Other forms of funding that exist include equity (venture capital), angel investment and crowdfunding where you can use online platforms to get the public to pledge support your idea in return for a sample or first dibs. To learn more click here

The LEOs also provide grants such as feasibility study grants, priming grants and innovation grants.

Enterprise Ireland has a High Potential Start-up (HPSU) Programme as well as various funds in areas from agriculture and food to technology and manufacturing.

Two government-led initiatives designed to assist entrepreneurs are available online: SURE is a tax refund calculator for potential entrepreneurs and the Supporting SMEs Online Guide is an interactive guide that lists cross-government supports for businesses.

Pick a good place to start

Your business location as a start-up can vary. Many a good, thriving Irish business was established at the kitchen table, in bedroom-turned-office or the garage. But also, because starting a business can also be a lonely pursuit at first, it makes sense to be surrounded by like-minded people.

Thankfully Ireland is chock-full of co-working hubs where you can either rent a desk and form part of a community, or be mentored in accelerators to the point where your business is making sales.

Whether you are a bricks-and-mortar business or launching an online store, bear in mind the cost of where you will locate and again, keep referring to the business plan.

Develop a dream team

No person is an island. Whether you start the business on your own or as a co-founder, people and chemistry are crucial. You need to start by identifying the kind of culture you want to create – to be the kind of force you would like to see in the world – again, this can be also a part of your business plan. Whether you have co-founders or you are taking on your first employees, having people to bounce ideas off is crucial and remember, these people can often be closer to customers and day-to-day operations than you are. Culture is key.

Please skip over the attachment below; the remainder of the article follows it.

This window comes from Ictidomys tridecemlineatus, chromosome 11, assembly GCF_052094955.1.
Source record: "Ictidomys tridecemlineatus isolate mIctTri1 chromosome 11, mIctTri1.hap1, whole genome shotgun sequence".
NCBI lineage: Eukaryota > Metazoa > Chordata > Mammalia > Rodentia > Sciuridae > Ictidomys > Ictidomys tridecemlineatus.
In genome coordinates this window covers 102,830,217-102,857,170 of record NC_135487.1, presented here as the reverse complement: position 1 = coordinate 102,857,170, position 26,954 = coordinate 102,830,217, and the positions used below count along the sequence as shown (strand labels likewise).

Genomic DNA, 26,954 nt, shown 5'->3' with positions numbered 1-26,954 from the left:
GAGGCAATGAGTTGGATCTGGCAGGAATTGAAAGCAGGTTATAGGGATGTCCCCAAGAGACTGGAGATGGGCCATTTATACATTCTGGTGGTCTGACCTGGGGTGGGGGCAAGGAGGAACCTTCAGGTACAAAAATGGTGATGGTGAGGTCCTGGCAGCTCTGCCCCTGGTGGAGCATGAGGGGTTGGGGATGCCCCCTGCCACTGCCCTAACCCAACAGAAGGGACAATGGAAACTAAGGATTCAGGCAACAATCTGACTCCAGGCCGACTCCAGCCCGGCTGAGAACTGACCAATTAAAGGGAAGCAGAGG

Find a business mentor

No one who starts a business can be expected to have all the answers and accessing experienced individuals who will help you “sanity check” your ideas or instincts is very important. A mentor is someone who can offer experienced insight, a fresh point of view, dedicated expertise and support.

Are you still reading? Good. If you take on many of these steps and take them seriously you have already taken the first step to starting your own business.

Good luck.

Terms and conditions apply to Business Current accounts.

Level of security required and rate applicable, will be determined by the amount, purpose & term of facility, in conjunction with the nature and value of the security being offered.

Lending criteria, terms and conditions apply. Over 18’s only. Bank of Ireland is regulated by the Central Bank of Ireland.

 

WARNING: If you do not meet the repayments on your credit facility agreement, your account will go into arrears. This may affect your credit rating, which may limit your ability to access credit in the future

Some of our content has been provided by third party providers. As such, Woohoo Bank expresses no representation or warranty as to the accuracy of such content and accepts no responsibility whatsoever for any loss or damage caused by any act or omission taken as a result of the information contained therein.

 

Being your own boss:
Slef Employment
Client:
Public
Date:
Category: